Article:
There_s a really nice bit in +Roice Nel

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Tim HuttonTim Hutton - 2015-11-18 15:25:43+0000 - Updated: 2015-11-18 21:04:51+0000
There's a really nice bit in +Roice Nelson's video at 1:33 where it shows a Rubik's Cube on the Klein Quartic. It looks like a {7,3} tiling but if you look carefully you can see that for each dial that is twisted lots of other dials twist at the same time - the ones with the same colors. That's because they are actually the same dials! This is really helpful for understanding what +John Baez meant by gluing the matching numbers together, here:

So presumably, Roice, it would be possible to make the same Rubik's cube video on the 3D embedding of the Klein Quartic, as shown at the top of John's post? That could be nice to see.

Also, I really want to see an animation of how the {7,3} or {3,7} tiling folds up into the 3D embedding. I can't get my head around how that is even possible! +Jos Leys I've been enjoying your recent animations, could you make one for the Klein Quartic? (Oh, I just saw you were already asked for that here: Excellent!)

A demonstration video of MagicTile, which abstracts the faces of the original Rubik's Cube as a special case of more general tilings to create a huge number ...

Reshared by: Dave Gordon
Roice Nelson - 2015-11-18 19:28:54+0000 - Updated: 2015-11-18 22:43:19+0000
Hi +Tim Hutton , yes!  I've even spent quite a bit of time thinking about (and coding towards) the goal of rending these as embeddings instead of their universal cover on the hyperbolic plane.  So I have a lot (probably too much) to say about it.  Here's a little streaming:

* If you pasted the faces of the {7,3} quartic tiling onto Greg's picture at the top of John's post, it would be highly contorted.  The approach I've been hoping for is to paste the faces onto what are called Lawson surfaces.  See for some nice pictures of them.  You can construct one with arbitrarity genus, and they have nice properties, like being minimal surfaces in S^3.  It's debatable, but I also think it'd be nicer for the embedding to be a surface, rather than have edges like in Greg's picture.

* Lawson or not, what I need is a map from the hyperbolic plane to the embedded surface.  My experiments so far have been with using relaxation techniques on a mesh to achieve this.  I haven't been successful.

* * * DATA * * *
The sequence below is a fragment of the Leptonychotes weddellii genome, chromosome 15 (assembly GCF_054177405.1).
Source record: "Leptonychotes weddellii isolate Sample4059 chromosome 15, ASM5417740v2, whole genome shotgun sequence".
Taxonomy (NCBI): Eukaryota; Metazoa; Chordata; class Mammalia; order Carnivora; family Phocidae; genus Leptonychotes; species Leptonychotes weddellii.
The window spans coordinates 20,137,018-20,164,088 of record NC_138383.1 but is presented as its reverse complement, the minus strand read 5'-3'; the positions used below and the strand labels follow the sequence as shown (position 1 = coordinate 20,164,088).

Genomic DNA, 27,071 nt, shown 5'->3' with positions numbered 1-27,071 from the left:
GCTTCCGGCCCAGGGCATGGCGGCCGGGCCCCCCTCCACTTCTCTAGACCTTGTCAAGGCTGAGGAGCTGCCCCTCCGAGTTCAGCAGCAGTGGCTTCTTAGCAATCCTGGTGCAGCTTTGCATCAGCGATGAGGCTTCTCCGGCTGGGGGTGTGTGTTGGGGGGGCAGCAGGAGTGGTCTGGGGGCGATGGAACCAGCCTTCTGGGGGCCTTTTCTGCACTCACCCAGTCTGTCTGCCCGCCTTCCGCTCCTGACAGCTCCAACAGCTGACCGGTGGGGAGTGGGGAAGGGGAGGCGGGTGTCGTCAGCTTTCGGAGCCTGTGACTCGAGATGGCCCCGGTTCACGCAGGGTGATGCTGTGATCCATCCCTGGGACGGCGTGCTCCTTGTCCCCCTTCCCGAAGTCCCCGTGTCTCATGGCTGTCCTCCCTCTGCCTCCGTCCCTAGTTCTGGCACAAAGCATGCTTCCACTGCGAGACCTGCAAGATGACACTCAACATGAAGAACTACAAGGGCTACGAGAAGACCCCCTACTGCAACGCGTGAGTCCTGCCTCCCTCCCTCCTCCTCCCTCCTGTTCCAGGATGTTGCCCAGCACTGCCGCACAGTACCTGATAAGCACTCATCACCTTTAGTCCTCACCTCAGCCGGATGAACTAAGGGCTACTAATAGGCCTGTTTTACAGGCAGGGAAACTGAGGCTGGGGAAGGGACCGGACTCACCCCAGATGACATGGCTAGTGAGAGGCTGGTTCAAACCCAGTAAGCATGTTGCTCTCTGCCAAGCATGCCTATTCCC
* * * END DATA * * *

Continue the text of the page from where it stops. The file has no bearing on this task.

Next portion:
* +Henry Segerman and +Saul Schleimer have since made a really nice embedded model of the quartic that would be a good surface to use, and they've shared their code with me.  This seems like the most promising approach for the quartic in the short term, though it would be nice to find a method that would work for other tilings in general too.  Check out their model here:

If you search Henry's stream, there are a number of additional posts about their surface:

* There is some literature on this topic, known as "regular maps".  There are multiple papers by Jarke J. van Wijk, for example: Those techniques could be leveraged to render embeddings.  The surfaces aren't quite as nice as the ones above, from the perspective of curvature anyway.

* I thought I'd mention that some tilings can partially roll up into "infinite regular polyhedra" living in R^3, including the {3,7}, and these are supported already by MagicTile. Here's a picture:

However, this is not the Klein Quartic.  The identification of colors doesn't follow the same pattern.  Also, these are infinite structures, repeating in a euclidean lattice over all of R^3. A finite embedding would be nice too.

Anyway, if you have access to a Windows computer, I recommend downloading the latest MagicTile and experimenting with the quartic (and other tilings) for intuition about the identifications.  The program lets you drag around the hyperbolic plane, so you really can get quite a good feel for it!

Martin Andersson - 2015-11-18 22:48:01+0000
Ping +Malin Christersson​, I thought you might enjoy this.
Malin Christersson - 2015-11-18 23:13:43+0000

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